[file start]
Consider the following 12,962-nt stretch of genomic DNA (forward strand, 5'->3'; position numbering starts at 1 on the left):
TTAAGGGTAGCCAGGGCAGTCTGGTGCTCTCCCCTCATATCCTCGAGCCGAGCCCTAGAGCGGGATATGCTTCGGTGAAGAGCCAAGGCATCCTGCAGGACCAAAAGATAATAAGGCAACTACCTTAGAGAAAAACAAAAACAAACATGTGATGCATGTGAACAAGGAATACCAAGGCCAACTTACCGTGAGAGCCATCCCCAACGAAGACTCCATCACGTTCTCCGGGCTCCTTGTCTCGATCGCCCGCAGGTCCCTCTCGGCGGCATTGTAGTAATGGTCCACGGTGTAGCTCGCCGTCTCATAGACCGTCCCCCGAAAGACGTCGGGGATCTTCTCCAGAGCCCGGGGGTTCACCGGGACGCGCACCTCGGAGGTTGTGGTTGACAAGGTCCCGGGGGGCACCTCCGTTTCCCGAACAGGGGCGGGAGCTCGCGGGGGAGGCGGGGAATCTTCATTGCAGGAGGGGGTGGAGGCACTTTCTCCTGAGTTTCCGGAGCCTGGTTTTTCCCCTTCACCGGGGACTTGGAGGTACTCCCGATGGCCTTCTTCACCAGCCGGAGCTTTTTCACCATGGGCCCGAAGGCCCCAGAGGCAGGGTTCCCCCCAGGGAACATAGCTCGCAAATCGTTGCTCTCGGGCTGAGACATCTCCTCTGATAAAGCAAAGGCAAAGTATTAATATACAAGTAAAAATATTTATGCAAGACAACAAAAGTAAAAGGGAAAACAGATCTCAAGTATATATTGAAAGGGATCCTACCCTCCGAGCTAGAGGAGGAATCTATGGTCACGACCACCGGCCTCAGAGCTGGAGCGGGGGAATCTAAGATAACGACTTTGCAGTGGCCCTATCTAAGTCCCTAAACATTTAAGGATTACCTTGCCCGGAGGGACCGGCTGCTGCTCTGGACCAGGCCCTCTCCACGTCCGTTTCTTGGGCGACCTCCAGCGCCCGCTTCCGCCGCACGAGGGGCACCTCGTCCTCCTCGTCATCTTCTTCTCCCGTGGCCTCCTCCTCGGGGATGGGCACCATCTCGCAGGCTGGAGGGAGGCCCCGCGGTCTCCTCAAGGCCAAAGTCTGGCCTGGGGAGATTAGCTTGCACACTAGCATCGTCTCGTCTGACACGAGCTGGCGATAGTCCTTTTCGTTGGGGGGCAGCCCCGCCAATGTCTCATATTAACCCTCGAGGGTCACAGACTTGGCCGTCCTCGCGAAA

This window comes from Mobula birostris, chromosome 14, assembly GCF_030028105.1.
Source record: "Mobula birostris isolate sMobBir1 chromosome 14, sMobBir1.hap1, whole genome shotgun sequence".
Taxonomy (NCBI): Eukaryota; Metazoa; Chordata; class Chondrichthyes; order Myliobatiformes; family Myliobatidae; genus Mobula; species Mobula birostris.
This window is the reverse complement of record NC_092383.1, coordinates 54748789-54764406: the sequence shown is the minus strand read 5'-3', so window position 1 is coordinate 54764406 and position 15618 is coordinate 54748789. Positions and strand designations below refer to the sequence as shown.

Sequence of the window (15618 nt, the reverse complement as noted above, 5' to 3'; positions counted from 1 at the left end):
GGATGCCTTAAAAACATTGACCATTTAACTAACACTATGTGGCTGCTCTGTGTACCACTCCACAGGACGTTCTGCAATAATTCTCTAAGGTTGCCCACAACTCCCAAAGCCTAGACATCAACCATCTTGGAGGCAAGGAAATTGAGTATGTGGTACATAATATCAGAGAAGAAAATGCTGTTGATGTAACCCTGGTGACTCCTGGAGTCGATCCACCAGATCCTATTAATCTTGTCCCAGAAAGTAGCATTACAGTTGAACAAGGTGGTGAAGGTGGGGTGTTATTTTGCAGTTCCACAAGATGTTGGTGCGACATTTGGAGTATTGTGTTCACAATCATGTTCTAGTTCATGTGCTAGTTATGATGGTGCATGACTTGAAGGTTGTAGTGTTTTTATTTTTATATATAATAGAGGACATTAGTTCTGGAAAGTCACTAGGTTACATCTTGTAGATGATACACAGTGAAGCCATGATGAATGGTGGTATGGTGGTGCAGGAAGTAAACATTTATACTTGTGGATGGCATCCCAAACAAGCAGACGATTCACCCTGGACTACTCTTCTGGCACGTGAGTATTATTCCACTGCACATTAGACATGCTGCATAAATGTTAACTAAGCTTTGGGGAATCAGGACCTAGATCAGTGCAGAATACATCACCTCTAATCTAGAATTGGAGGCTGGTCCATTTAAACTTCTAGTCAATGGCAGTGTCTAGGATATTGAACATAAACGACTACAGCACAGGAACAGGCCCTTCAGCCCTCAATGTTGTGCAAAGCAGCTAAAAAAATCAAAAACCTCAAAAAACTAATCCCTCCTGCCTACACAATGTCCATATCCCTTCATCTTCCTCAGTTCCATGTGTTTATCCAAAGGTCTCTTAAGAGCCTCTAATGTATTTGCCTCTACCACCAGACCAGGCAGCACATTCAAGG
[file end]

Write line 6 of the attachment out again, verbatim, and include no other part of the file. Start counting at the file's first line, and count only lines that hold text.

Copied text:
This window is the reverse complement of record NC_092383.1, coordinates 54748789-54764406: the sequence shown is the minus strand read 5'-3', so window position 1 is coordinate 54764406 and position 15618 is coordinate 54748789. Positions and strand designations below refer to the sequence as shown.